• Numerical approximations and analysis;
  • Tsunamis;
  • Indian Ocean


We evaluate far-field tsunami hazard in the Indian Ocean Basin based on hydrodynamic simulations of ten case studies of possible mega earthquakes at the major seismic zones surrounding the basin. They represent worst-case scenarios of seismic rupture along the full extent of seismogenic faults having supported large earthquakes in the historical record. In a series of numerical experiments in which the source parameters of the 2004 Sumatra tsunami are allowed to vary one by one, while keeping the seismic moment and the fault orientation unchanged, we document that the main patterns of far-field tsunami amplitudes are remarkably robust with respect to nominal variations in such parameters as hypocentral depth, exact centroid location, and slip distribution on the fault plane. These results validate the concept of modelling case scenarios of potential future earthquakes whose source is by definition imprecise.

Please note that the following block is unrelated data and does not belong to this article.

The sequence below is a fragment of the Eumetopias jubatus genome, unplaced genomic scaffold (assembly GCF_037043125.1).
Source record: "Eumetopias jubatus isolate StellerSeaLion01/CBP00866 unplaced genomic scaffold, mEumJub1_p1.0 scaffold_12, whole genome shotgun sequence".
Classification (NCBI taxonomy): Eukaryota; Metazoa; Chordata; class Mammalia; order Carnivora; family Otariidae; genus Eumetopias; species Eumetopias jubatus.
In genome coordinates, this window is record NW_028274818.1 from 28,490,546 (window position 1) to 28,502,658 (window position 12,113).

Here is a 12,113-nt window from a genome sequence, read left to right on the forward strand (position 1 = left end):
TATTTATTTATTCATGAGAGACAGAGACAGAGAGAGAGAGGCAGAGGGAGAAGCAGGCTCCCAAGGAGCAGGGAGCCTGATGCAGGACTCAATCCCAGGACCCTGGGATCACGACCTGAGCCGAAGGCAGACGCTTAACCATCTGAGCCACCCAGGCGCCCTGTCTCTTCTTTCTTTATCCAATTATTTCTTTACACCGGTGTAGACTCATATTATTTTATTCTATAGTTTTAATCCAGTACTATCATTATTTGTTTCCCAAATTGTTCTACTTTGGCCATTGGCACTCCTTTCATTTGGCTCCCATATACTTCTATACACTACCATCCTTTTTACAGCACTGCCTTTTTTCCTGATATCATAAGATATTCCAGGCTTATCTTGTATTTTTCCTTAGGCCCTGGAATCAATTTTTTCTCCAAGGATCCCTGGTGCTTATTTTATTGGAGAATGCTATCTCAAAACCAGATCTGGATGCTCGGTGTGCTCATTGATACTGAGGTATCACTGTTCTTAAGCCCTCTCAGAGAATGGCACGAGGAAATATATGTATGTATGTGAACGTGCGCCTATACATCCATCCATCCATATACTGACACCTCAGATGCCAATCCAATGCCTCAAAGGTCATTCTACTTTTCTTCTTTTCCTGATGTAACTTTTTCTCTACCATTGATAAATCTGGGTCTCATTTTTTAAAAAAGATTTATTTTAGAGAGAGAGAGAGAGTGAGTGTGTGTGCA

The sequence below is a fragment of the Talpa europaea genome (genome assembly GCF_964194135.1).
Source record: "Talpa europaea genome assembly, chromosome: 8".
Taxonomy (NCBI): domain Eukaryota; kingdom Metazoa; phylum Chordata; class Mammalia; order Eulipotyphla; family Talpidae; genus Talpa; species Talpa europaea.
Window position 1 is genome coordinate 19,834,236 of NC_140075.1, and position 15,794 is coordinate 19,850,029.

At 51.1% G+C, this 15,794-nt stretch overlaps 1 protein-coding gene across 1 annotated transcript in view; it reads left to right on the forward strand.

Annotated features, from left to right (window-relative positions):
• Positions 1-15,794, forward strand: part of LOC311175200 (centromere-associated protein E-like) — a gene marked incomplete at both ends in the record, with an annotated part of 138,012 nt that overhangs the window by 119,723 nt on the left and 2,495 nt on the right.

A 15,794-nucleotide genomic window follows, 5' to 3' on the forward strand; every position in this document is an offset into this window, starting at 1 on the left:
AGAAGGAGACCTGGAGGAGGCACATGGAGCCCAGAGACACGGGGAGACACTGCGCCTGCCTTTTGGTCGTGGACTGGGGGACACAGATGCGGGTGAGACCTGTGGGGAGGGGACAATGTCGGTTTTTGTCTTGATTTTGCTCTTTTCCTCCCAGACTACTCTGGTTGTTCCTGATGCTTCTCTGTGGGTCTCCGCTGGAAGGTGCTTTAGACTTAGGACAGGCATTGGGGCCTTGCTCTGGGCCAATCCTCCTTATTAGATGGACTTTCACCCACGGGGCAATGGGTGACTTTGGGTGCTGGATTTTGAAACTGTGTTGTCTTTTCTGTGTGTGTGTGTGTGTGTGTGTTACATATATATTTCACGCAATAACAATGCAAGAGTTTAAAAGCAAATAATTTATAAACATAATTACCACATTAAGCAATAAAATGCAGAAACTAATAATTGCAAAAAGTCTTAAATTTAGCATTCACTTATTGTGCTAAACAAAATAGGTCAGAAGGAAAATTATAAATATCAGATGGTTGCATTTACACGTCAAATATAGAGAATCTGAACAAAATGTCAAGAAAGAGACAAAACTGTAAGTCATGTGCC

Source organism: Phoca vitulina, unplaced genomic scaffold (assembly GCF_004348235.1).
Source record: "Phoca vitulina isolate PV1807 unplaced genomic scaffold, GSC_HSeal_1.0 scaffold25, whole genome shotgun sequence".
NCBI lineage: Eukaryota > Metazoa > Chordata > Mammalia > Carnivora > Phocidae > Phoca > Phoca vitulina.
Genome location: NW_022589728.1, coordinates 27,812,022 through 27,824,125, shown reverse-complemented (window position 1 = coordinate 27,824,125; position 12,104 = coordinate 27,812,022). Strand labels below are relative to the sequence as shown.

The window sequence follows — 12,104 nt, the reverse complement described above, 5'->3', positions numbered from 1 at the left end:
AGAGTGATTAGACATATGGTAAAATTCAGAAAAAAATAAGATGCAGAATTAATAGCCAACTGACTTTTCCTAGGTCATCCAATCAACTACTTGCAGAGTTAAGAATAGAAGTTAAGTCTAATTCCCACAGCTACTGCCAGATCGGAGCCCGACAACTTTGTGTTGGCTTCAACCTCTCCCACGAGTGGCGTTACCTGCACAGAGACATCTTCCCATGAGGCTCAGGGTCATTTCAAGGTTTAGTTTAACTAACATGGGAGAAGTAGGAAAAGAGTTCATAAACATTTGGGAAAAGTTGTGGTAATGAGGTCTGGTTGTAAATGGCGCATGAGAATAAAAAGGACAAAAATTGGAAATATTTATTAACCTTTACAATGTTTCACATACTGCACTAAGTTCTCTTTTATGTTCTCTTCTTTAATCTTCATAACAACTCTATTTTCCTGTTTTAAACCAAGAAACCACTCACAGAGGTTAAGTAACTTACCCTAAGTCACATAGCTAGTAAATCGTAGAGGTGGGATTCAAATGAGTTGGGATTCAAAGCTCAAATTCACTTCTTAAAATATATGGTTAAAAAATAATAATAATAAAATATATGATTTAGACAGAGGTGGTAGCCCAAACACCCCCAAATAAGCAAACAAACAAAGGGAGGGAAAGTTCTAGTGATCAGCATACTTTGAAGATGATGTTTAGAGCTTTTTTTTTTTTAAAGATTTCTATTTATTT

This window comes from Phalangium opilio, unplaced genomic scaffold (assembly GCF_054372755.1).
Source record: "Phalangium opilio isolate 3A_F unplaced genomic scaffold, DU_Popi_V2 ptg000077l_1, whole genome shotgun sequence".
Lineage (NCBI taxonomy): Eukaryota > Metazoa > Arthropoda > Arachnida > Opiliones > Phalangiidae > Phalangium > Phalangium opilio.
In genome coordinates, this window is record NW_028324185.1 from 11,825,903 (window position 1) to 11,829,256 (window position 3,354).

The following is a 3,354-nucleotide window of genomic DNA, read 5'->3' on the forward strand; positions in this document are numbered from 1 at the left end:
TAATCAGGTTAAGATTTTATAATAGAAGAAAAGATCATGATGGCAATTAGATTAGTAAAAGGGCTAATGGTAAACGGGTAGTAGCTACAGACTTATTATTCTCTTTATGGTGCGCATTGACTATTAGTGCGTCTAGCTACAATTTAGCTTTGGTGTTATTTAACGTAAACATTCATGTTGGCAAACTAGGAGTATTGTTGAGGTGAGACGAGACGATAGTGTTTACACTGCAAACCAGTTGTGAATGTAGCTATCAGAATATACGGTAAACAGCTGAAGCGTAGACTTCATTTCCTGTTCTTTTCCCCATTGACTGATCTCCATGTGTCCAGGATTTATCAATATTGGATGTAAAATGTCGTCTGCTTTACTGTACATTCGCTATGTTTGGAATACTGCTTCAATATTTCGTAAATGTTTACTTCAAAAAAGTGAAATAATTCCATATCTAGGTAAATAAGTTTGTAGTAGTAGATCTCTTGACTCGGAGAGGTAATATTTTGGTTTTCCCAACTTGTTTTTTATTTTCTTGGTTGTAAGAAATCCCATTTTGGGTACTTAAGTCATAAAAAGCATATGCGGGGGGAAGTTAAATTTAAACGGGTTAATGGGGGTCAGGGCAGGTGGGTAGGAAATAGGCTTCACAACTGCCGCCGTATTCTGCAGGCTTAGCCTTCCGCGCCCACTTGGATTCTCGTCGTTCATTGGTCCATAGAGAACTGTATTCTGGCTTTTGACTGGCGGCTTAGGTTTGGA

We consider seismic sources located at the extremities of the 2004 Sumatra–Andaman rupture, namely along the southern coast of Sumatra and in the Andaman–Myanmar province; along the Makran coast of Pakistan and Iran; and also along the southern coast of Java, where the possibility of a large interplate thrust earthquake cannot be entirely dismissed. The results of our hydrodynamic simulations indicate that the distribution of maximum amplitudes in the Indian Ocean Basin is primarily controlled by the classical effect of source directivity, and additionally by refraction and focusing along bathymetric features. As a result, many provinces in the basin could be threatened by higher tsunami amplitudes than in 2004. This pattern is particularly important along the coast of East Africa, from Somalia to and including South Africa, in Madagascar and the Mascarene Islands, especially under a South Sumatra scenario involving an earthquake comparable to, or even possibly larger than, the 1833 event, whose epicentral area is widely believed to be under enhanced seismic risk as a result of stress transfer from the 2004 and 2005 ruptures to the northwest, possibly even in the wake of the 2007 Bengkulu earthquakes.